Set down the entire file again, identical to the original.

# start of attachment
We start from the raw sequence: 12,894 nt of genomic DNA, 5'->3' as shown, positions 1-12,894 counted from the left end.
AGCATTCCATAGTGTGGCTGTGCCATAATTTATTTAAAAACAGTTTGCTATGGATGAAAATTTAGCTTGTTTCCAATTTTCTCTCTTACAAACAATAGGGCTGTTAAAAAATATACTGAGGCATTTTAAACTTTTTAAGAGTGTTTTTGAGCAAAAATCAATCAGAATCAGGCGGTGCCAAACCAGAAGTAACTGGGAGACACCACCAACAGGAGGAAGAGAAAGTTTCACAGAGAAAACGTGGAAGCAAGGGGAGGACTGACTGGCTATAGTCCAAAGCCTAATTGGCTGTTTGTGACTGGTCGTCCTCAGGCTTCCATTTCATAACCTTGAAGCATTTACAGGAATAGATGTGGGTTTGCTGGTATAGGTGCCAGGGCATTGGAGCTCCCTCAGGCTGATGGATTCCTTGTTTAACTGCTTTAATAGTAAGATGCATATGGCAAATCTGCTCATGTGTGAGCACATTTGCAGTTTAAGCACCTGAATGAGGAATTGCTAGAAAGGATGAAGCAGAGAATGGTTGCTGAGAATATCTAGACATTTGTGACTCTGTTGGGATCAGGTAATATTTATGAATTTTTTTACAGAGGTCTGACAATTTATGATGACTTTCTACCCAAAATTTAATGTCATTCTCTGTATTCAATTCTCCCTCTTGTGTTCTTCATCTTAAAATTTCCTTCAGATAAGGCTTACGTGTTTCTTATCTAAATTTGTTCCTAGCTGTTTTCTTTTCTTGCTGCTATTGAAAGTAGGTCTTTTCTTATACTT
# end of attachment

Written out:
We start from the raw sequence: 12,894 nt of genomic DNA, 5'->3' as shown, positions 1-12,894 counted from the left end.
AGCATTCCATAGTGTGGCTGTGCCATAATTTATTTAAAAACAGTTTGCTATGGATGAAAATTTAGCTTGTTTCCAATTTTCTCTCTTACAAACAATAGGGCTGTTAAAAAATATACTGAGGCATTTTAAACTTTTTAAGAGTGTTTTTGAGCAAAAATCAATCAGAATCAGGCGGTGCCAAACCAGAAGTAACTGGGAGACACCACCAACAGGAGGAAGAGAAAGTTTCACAGAGAAAACGTGGAAGCAAGGGGAGGACTGACTGGCTATAGTCCAAAGCCTAATTGGCTGTTTGTGACTGGTCGTCCTCAGGCTTCCATTTCATAACCTTGAAGCATTTACAGGAATAGATGTGGGTTTGCTGGTATAGGTGCCAGGGCATTGGAGCTCCCTCAGGCTGATGGATTCCTTGTTTAACTGCTTTAATAGTAAGATGCATATGGCAAATCTGCTCATGTGTGAGCACATTTGCAGTTTAAGCACCTGAATGAGGAATTGCTAGAAAGGATGAAGCAGAGAATGGTTGCTGAGAATATCTAGACATTTGTGACTCTGTTGGGATCAGGTAATATTTATGAATTTTTTTACAGAGGTCTGACAATTTATGATGACTTTCTACCCAAAATTTAATGTCATTCTCTGTATTCAATTCTCCCTCTTGTGTTCTTCATCTTAAAATTTCCTTCAGATAAGGCTTACGTGTTTCTTATCTAAATTTGTTCCTAGCTGTTTTCTTTTCTTGCTGCTATTGAAAGTAGGTCTTTTCTTATACTT